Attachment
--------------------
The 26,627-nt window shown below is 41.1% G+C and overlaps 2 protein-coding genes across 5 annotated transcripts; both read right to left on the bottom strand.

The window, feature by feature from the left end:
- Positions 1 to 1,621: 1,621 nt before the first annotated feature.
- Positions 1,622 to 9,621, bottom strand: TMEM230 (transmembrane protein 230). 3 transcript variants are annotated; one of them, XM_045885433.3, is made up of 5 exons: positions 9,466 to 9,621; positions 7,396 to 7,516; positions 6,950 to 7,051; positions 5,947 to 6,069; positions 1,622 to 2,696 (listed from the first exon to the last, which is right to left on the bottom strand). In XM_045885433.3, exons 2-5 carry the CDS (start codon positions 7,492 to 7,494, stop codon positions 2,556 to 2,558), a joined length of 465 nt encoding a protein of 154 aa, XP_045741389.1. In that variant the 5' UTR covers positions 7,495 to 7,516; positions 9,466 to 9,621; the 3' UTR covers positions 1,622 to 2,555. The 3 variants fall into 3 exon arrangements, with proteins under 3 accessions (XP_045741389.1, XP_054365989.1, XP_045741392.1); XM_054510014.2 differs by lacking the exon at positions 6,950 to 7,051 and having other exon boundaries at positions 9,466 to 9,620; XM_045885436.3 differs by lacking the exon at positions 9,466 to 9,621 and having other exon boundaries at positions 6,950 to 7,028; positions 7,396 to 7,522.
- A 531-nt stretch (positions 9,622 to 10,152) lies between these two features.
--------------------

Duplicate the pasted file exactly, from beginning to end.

The 26,627-nt window shown below is 41.1% G+C and overlaps 2 protein-coding genes across 5 annotated transcripts; both read right to left on the bottom strand.

The window, feature by feature from the left end:
- Positions 1 to 1,621: 1,621 nt before the first annotated feature.
- Positions 1,622 to 9,621, bottom strand: TMEM230 (transmembrane protein 230). 3 transcript variants are annotated; one of them, XM_045885433.3, is made up of 5 exons: positions 9,466 to 9,621; positions 7,396 to 7,516; positions 6,950 to 7,051; positions 5,947 to 6,069; positions 1,622 to 2,696 (listed from the first exon to the last, which is right to left on the bottom strand). In XM_045885433.3, exons 2-5 carry the CDS (start codon positions 7,492 to 7,494, stop codon positions 2,556 to 2,558), a joined length of 465 nt encoding a protein of 154 aa, XP_045741389.1. In that variant the 5' UTR covers positions 7,495 to 7,516; positions 9,466 to 9,621; the 3' UTR covers positions 1,622 to 2,555. The 3 variants fall into 3 exon arrangements, with proteins under 3 accessions (XP_045741389.1, XP_054365989.1, XP_045741392.1); XM_054510014.2 differs by lacking the exon at positions 6,950 to 7,051 and having other exon boundaries at positions 9,466 to 9,620; XM_045885436.3 differs by lacking the exon at positions 9,466 to 9,621 and having other exon boundaries at positions 6,950 to 7,028; positions 7,396 to 7,522.
- A 531-nt stretch (positions 9,622 to 10,152) lies between these two features.